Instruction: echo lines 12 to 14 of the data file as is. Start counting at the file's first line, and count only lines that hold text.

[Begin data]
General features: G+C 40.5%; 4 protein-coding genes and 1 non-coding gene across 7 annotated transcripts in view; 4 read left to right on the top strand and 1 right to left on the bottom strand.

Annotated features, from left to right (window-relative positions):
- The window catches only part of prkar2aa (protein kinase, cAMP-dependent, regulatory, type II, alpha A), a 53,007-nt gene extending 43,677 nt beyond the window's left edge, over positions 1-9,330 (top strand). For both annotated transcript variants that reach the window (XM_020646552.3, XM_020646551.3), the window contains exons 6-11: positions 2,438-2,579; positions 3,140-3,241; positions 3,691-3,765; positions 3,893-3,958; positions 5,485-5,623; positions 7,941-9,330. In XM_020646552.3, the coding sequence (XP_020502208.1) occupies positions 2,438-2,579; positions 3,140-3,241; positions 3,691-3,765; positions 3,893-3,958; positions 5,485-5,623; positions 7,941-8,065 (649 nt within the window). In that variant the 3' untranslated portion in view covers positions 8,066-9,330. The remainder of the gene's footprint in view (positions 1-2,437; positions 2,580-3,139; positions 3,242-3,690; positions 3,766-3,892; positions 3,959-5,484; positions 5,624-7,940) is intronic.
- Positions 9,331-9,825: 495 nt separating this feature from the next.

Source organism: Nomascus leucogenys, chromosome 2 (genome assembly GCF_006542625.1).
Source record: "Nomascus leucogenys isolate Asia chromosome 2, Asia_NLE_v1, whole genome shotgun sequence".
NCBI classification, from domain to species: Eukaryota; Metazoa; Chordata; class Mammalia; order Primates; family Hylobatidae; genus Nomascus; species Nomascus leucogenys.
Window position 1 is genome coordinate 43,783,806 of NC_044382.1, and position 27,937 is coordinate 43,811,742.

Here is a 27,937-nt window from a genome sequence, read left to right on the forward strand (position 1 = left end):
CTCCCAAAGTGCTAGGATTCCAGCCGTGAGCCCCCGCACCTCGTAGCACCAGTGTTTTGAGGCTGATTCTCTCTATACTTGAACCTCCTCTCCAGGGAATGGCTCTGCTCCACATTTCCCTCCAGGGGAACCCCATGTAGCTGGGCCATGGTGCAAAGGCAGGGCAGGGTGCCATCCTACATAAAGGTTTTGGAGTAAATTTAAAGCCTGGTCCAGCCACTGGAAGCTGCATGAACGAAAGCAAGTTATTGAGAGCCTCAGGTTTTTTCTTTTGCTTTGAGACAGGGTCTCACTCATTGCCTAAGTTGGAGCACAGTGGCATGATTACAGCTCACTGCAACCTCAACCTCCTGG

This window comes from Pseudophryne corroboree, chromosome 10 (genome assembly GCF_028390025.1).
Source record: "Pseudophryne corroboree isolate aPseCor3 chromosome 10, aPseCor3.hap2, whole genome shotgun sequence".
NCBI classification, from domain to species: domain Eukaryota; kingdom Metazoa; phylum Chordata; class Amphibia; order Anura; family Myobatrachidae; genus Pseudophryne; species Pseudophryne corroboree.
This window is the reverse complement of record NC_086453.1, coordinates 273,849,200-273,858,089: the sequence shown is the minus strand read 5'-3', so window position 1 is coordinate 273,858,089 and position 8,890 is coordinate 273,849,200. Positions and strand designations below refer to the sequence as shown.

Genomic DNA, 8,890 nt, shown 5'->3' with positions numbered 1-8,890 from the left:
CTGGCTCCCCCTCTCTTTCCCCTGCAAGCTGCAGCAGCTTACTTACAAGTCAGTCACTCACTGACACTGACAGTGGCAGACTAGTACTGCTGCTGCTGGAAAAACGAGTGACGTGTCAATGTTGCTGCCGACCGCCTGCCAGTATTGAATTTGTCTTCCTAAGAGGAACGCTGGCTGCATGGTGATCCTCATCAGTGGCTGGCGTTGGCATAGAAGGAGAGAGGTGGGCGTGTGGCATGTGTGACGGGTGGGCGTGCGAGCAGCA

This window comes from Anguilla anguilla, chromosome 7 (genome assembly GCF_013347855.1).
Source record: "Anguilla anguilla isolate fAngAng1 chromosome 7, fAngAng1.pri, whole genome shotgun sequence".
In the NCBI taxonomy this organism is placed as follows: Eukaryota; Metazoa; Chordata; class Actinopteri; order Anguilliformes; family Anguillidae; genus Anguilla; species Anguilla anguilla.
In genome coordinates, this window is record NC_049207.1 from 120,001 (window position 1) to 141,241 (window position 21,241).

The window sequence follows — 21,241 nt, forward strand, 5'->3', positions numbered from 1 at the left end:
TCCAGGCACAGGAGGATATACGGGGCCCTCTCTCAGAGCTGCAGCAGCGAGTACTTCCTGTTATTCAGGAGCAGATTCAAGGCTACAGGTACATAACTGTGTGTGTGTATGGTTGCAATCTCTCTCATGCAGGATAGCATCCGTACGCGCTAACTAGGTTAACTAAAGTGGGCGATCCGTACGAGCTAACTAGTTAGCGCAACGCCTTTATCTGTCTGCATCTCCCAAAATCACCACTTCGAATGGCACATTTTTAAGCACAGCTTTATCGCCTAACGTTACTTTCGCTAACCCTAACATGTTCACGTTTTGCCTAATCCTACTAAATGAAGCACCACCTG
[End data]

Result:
Source record: "Pseudophryne corroboree isolate aPseCor3 chromosome 10, aPseCor3.hap2, whole genome shotgun sequence".
NCBI classification, from domain to species: domain Eukaryota; kingdom Metazoa; phylum Chordata; class Amphibia; order Anura; family Myobatrachidae; genus Pseudophryne; species Pseudophryne corroboree.
This window is the reverse complement of record NC_086453.1, coordinates 273,849,200-273,858,089: the sequence shown is the minus strand read 5'-3', so window position 1 is coordinate 273,858,089 and position 8,890 is coordinate 273,849,200. Positions and strand designations below refer to the sequence as shown.